It seems that researchgate is gaining some popularity in recent years. However, there is some criticism on their habit of sending requests and unsolicited spam emails?. What is your experience of using researchgate? Does it help promote your research and get some readership?

  • My impression is that Google Scholar is much more popular and accepted. Though both Goggle Scholar and Research Gate have evidently flawed data. I think that Orcid serves a completely different function though.
    – Dilworth
    Jun 2 '20 at 2:06
  • 7
    Was it ever useful? Jun 2 '20 at 2:36
  • 2
    @WolfgangBangerth Well, it actually is. At least in my experience many people seems more comfortable in asking copies of papers through RG rather than email.
    – Massimo Ortolano
    Jun 2 '20 at 6:06
  • Can you edit your question and elaborate on what it is your looking for?
    – user2768
    Jun 2 '20 at 14:38

Depends on your purpose.

If your aim is to track the publications of a given academic then I would recommend these in the following order of preference. Some of these may surprise you:

  1. Google Scholar;

Google Scholar seems to capture more publication outputs any other source. This is partly due to the scope they have for including different publication types, such as reports and discussion papers that many other platforms exclude. They also have greater capacity to show citations to those publications. This will often lead to a higher H Index on Google Scholar than on other platforms;

  1. Microsoft Academic (Microsoft's weird equivalent to Google Scholar);

Microsoft Academic is the almost unheard-of equivalent to Google Scholar. It has a different look and feel but does more or less the same thing, but less well. It does not seem to capture as many publications as Google Scholar and seems to require more intervention on the part of the academic to keep their record up to date, and is therefore less reliable;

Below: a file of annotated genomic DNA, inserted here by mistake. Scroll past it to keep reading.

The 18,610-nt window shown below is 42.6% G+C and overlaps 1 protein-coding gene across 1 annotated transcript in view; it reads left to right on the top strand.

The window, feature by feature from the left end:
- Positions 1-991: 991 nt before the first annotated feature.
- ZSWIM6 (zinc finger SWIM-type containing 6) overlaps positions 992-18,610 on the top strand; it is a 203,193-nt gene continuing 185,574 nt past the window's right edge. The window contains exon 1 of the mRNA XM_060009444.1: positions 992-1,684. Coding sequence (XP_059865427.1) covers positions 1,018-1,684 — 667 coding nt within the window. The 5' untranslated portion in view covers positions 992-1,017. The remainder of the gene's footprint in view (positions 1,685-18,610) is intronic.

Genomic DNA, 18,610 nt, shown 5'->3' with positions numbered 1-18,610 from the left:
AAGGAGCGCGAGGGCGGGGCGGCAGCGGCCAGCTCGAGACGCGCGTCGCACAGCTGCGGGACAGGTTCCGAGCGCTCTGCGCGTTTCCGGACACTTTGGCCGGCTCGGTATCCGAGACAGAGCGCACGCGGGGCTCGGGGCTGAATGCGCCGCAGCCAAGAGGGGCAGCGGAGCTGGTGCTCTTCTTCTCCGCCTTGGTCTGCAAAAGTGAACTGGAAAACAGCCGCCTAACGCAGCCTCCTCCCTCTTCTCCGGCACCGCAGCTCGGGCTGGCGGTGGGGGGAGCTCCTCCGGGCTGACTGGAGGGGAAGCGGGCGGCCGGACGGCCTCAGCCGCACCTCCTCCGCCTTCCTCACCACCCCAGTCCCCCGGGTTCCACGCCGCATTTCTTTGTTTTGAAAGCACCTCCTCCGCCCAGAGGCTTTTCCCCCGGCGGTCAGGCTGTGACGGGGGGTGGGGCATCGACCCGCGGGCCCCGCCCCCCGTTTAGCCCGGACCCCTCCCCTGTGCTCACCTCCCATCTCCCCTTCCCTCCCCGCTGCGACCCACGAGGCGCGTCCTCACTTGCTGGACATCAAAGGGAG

1. Twitter;

Whaaat? Twitter? Yes. Twitter. Many younger academics send a tweet whenever a new publication of theirs becomes available. It's as close to a real-time notification of new publications as you can get with those that do this consistently. Not very good for reviewing previous publications but great if you are following the latest from a particular academic;

  1. Academia.edu;

Academia.edu is hanging in there as a platform despite being behind a paywall for many of their features. Many academics still maintain a record of their publications on this platform because it offers reasonably good analytics. But they have to keep it up to date themselves, which can often mean an inconsistent record of publications and often a significant time lag in publications being added;

  1. ResearchGate;

As with Academia.edu above, only their analytics aren't as good, so there is less incentive for academics to keep this up to date.

  1. Linked In;

Many academics use Linked In for their professional networks. They typically want people in their network to see what they are up to so they often keep a selective record of their publications there as well;

  1. Their own departmental web page;

Updating their own department's web page is normally the last thing on the list for most academics. It's often a pain for them to update because they typically don't have access to this record themselves and are therefore reliant on the lazy-ass staff at their own institution to (reluctantly) update it for them - or worse - rely on the deeply flawed system their institution uses to track and report their research outputs. These often deliberately exclude publications which do not count for 'points' in whatever research incentive scheme they use. Don't get me started!

Finally, there are a host of platforms claiming to offer a definitive list of publications attributed to each author (including Orcid, Publons, etc). Orcid really exists as a means of attributing a unique identifier to each author so that publications might more reliably be attributed to the correct author. These have a role to play but they are not really designed as a means for making an author's publication catalogue accessible (and these platforms are simply awful to use, so many academics don't bother with them at all once they have their author ID number).

The main differences between these pertain to how much information is included and how they are updated.

Platforms like Google Scholar are more reliable as they do not rely on the academics themselves to keep their records up to date. Academia.edu and ResearchGate can still be useful, particularly where academics make the full text of their publications available through those platforms. Twitter and the others are useful for keeping up with the latest and getting a sense of what they think is important.

Try them out and see :-)


Not the answer you're looking for? Browse other questions tagged or ask your own question.